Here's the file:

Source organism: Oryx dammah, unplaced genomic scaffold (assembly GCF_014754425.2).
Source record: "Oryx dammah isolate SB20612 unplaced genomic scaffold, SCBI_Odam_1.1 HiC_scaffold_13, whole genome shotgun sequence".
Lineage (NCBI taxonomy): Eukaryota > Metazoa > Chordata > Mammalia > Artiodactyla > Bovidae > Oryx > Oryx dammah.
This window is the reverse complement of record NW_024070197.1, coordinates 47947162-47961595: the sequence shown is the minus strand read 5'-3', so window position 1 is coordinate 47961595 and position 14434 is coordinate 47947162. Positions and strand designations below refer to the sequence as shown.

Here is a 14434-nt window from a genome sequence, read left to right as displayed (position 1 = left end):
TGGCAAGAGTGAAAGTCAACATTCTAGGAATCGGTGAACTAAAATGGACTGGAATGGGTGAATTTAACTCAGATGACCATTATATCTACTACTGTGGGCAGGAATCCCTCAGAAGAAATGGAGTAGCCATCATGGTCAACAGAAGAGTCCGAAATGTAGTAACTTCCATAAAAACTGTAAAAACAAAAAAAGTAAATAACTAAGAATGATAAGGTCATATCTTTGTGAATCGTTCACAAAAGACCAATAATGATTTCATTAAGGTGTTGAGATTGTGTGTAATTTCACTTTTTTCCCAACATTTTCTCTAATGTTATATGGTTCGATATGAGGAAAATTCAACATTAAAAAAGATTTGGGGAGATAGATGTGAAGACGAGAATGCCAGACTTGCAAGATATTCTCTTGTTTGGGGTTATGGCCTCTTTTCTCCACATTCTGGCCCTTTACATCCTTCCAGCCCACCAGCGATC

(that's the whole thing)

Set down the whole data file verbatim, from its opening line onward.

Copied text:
Source organism: Oryx dammah, unplaced genomic scaffold (assembly GCF_014754425.2).
Source record: "Oryx dammah isolate SB20612 unplaced genomic scaffold, SCBI_Odam_1.1 HiC_scaffold_13, whole genome shotgun sequence".
Lineage (NCBI taxonomy): Eukaryota > Metazoa > Chordata > Mammalia > Artiodactyla > Bovidae > Oryx > Oryx dammah.
This window is the reverse complement of record NW_024070197.1, coordinates 47947162-47961595: the sequence shown is the minus strand read 5'-3', so window position 1 is coordinate 47961595 and position 14434 is coordinate 47947162. Positions and strand designations below refer to the sequence as shown.

Here is a 14434-nt window from a genome sequence, read left to right as displayed (position 1 = left end):
TGGCAAGAGTGAAAGTCAACATTCTAGGAATCGGTGAACTAAAATGGACTGGAATGGGTGAATTTAACTCAGATGACCATTATATCTACTACTGTGGGCAGGAATCCCTCAGAAGAAATGGAGTAGCCATCATGGTCAACAGAAGAGTCCGAAATGTAGTAACTTCCATAAAAACTGTAAAAACAAAAAAAGTAAATAACTAAGAATGATAAGGTCATATCTTTGTGAATCGTTCACAAAAGACCAATAATGATTTCATTAAGGTGTTGAGATTGTGTGTAATTTCACTTTTTTCCCAACATTTTCTCTAATGTTATATGGTTCGATATGAGGAAAATTCAACATTAAAAAAGATTTGGGGAGATAGATGTGAAGACGAGAATGCCAGACTTGCAAGATATTCTCTTGTTTGGGGTTATGGCCTCTTTTCTCCACATTCTGGCCCTTTACATCCTTCCAGCCCACCAGCGATC